In rural New Mexico, no 3G for me
Crave writer Eric Mack tries getting broadband to his home via wireless providers in part 4 of his weeklong series "Bringing broadband to the boonies" -- and strikes out.
PENASCO, N.M. -- Since I first moved to this mountain valley in 2007, there's been a veritable explosion of telecommunications technology here. Back then, there was, no , and, most notably, no cell phone service in the area.
Penasco is situated along a route called the "High Road to Taos" -- more than 60 miles of scenic, high-altitude back roads that connect Taos and Santa Fe. Despite the higher elevation, there were few spots along the entire route where you could place a call before 2009.
That's when, after a decade of trying, the people of Picuris Pueblo managed to partner with, a cellular wholesale provider, to install cell infrastructure on an existing TV translator tower -- no small task for one of the smallest Indian reservations in the region, and one with few resources. Drive away from Penasco in any direction, and you'll find yourself traveling over one of four mountain passes to the next major town, so as you can imagine, even basic cell service here was a small revolution.
But it still hasn't helped me to realizeof true broadband Internet access at my home.
I used to be able to laugh heartily when a customer service rep sitting in my regional telecom's home office in Denver would suggest that I try the company's newto get broadband access in my home via their partner cell network.
Now I have to explain that the lone cell tower in these mountains comes from a wholesale provider that only offers CDMA 1x/EV-DO Rev.A and GSM GPRS/EDGE data connectivity. I'm sure most of you are familiar with the dreaded experience of trying to surf on the road when that little 1X or "E" icon pops up on your phone's status bar -- not exactly the 21st century Internet we're all used to.
As with each stop along this half-decade journey, there's hope for the future of wireless technology to help me Skype from home...I just might not want to hold my breath.
Commnet Wireless says its mission is to "offer highly reliable, feature-rich coverage to underserved markets," and lately, it's been delivering on that promise nearby. Using a stimulus grant, Commnet is building out a 3G and 4G network on the Navajo Nation (PDF) -- the country's largest Indian reservation. (It measures the size of Connecticut and spans a large chunk of Arizona and northwest New Mexico.)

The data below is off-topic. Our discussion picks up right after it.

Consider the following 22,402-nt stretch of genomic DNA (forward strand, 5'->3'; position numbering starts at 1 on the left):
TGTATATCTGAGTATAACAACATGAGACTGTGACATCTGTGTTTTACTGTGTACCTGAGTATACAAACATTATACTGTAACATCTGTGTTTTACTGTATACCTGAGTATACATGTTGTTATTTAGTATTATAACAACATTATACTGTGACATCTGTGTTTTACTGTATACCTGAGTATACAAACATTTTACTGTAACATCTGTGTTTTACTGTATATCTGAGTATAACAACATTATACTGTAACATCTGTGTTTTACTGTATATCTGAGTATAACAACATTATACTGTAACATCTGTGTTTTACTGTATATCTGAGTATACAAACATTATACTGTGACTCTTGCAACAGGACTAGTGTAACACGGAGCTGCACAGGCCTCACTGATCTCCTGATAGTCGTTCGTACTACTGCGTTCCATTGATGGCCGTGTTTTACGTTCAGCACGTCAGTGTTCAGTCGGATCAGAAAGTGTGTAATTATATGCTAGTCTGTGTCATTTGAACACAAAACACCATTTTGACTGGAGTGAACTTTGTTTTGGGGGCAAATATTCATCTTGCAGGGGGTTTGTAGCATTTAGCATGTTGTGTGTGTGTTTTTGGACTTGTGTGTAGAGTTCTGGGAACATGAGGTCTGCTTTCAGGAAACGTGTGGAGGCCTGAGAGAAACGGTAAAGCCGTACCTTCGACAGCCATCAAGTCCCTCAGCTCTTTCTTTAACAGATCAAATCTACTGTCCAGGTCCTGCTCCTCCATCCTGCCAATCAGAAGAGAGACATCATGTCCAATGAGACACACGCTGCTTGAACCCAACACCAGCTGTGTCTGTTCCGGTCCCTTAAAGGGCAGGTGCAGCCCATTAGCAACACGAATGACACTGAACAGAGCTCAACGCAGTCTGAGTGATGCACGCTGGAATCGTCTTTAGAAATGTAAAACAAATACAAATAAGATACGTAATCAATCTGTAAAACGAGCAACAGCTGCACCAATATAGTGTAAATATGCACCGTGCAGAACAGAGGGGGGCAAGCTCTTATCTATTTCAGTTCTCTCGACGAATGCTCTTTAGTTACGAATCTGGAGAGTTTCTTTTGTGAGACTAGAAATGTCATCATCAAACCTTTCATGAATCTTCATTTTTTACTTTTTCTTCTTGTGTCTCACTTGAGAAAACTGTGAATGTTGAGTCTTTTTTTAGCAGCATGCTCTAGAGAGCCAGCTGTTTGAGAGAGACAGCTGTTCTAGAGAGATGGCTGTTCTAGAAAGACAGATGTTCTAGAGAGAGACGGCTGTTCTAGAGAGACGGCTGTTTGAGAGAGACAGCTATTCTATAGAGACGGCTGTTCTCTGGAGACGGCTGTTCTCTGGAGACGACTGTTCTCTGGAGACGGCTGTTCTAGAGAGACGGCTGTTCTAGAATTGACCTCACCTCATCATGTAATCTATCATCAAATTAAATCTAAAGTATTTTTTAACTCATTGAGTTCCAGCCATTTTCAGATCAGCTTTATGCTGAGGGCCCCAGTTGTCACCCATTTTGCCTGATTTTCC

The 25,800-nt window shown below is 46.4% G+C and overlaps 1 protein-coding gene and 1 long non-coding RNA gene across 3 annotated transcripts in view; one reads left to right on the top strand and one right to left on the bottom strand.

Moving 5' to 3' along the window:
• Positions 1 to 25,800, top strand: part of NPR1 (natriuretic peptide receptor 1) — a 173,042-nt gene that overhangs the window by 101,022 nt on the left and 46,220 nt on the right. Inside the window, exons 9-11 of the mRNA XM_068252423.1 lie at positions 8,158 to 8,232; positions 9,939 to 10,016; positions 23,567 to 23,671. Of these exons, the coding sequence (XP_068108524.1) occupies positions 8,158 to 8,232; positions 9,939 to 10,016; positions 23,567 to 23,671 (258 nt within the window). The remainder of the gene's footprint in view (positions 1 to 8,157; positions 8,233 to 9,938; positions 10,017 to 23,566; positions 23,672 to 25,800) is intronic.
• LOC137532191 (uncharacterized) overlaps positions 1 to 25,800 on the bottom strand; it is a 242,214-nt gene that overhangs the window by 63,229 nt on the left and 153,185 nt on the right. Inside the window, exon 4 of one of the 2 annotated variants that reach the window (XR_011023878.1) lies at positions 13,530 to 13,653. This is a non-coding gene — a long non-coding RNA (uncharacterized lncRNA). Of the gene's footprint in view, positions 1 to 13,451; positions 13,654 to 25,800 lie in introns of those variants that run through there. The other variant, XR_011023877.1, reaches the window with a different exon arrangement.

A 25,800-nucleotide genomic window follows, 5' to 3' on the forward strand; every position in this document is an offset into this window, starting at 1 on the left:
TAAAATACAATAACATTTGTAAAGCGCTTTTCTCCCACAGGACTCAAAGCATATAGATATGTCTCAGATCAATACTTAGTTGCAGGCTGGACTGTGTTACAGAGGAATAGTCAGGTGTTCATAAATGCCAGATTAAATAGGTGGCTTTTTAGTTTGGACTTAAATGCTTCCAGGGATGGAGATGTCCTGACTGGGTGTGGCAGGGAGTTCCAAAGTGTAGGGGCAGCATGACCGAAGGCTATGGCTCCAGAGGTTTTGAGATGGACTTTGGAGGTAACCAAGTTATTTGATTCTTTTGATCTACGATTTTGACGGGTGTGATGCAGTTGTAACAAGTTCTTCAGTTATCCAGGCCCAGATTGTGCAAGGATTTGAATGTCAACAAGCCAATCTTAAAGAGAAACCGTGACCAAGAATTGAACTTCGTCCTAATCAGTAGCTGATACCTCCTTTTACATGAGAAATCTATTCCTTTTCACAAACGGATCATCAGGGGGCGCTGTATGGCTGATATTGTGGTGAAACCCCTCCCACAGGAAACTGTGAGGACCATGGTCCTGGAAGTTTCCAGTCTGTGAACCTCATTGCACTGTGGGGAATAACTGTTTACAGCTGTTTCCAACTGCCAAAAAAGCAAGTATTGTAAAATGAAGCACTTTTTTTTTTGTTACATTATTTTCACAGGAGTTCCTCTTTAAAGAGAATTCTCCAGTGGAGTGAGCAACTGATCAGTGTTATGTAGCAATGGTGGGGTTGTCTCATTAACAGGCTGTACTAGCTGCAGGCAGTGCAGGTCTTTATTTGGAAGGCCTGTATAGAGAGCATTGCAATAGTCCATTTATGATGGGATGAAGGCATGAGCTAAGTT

While encouraging, I've heard nothing of plans to upgrade our local tower to 3G speeds, and even if it were on the horizon there's always the looming specter offrom the wireless providers that are exponentially more harsh than what I'm already contending with on my satellite connection.
By now you may have noticed a reoccurring theme in this series: a lack of initial and follow-on investment in rural telecommunications infrastructure. It's neither a surprise nor anything new -- in the past it's taken acts of Congress and scads of funding to first electrify and then connect (almost) all of rural America by a simple copper telephone line.
What's sad is that upgrading the boonies to 21st century infrastructure is a far easier task to pull off than those previous efforts. One piece of hardware on an already existing tower in my valley brought a few thousand people into the wireless world, whereas the last such upgrade required physically running wire to each of those homes.
Between the infrastructure-upgrading booms we were supposed to see from Homeland Security andfunds, it's remarkable that I'm writing this series in the year 2012 and I'm unable to sound a more optimistic tone.
I don't have a simple answer, just a metaphor. North Americans are running in a relay race right now against the rest of the world in an information-based economy and society, but we've yet to pass the baton of information access to our rural anchor leg, and I promise you that dude (or woman) running the anchor desperately wants to grab that baton and sprint. That much is apparent from the flood of e-mails, comments, and messages I've received this week from readers in similar situations from the far northern reaches of Ontario to just outside Sacramento, Calif.
I did finally find an imperfect solution to my bandwidth problem that I'll let you in on in the final installment of this series (many of you have already guessed what it is), but it doesn't come cheap, and it's far from a solution to the broader problem of being competitive in that never-ending relay race.
Next up: Meet my new.